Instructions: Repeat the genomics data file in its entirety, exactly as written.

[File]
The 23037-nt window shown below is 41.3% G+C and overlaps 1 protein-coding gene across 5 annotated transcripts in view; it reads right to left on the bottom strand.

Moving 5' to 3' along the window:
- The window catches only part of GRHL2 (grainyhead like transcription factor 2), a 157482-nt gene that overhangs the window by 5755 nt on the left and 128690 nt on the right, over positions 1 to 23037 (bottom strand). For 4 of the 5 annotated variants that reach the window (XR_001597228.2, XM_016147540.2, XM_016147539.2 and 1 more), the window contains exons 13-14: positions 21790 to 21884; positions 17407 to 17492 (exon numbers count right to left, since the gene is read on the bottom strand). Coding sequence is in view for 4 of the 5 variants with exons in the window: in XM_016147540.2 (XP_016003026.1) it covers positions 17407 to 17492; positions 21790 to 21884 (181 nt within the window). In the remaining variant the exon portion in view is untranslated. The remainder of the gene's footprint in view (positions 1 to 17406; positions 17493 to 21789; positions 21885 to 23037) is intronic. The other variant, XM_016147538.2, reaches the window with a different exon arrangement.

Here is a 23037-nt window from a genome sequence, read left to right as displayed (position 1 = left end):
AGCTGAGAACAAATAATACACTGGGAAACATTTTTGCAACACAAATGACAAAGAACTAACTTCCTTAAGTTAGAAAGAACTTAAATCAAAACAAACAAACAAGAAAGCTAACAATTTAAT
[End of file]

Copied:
The 23037-nt window shown below is 41.3% G+C and overlaps 1 protein-coding gene across 5 annotated transcripts in view; it reads right to left on the bottom strand.

Moving 5' to 3' along the window:
- The window catches only part of GRHL2 (grainyhead like transcription factor 2), a 157482-nt gene that overhangs the window by 5755 nt on the left and 128690 nt on the right, over positions 1 to 23037 (bottom strand). For 4 of the 5 annotated variants that reach the window (XR_001597228.2, XM_016147540.2, XM_016147539.2 and 1 more), the window contains exons 13-14: positions 21790 to 21884; positions 17407 to 17492 (exon numbers count right to left, since the gene is read on the bottom strand). Coding sequence is in view for 4 of the 5 variants with exons in the window: in XM_016147540.2 (XP_016003026.1) it covers positions 17407 to 17492; positions 21790 to 21884 (181 nt within the window). In the remaining variant the exon portion in view is untranslated. The remainder of the gene's footprint in view (positions 1 to 17406; positions 17493 to 21789; positions 21885 to 23037) is intronic. The other variant, XM_016147538.2, reaches the window with a different exon arrangement.

Here is a 23037-nt window from a genome sequence, read left to right as displayed (position 1 = left end):
AGCTGAGAACAAATAATACACTGGGAAACATTTTTGCAACACAAATGACAAAGAACTAACTTCCTTAAGTTAGAAAGAACTTAAATCAAAACAAACAAACAAGAAAGCTAACAATTTAAT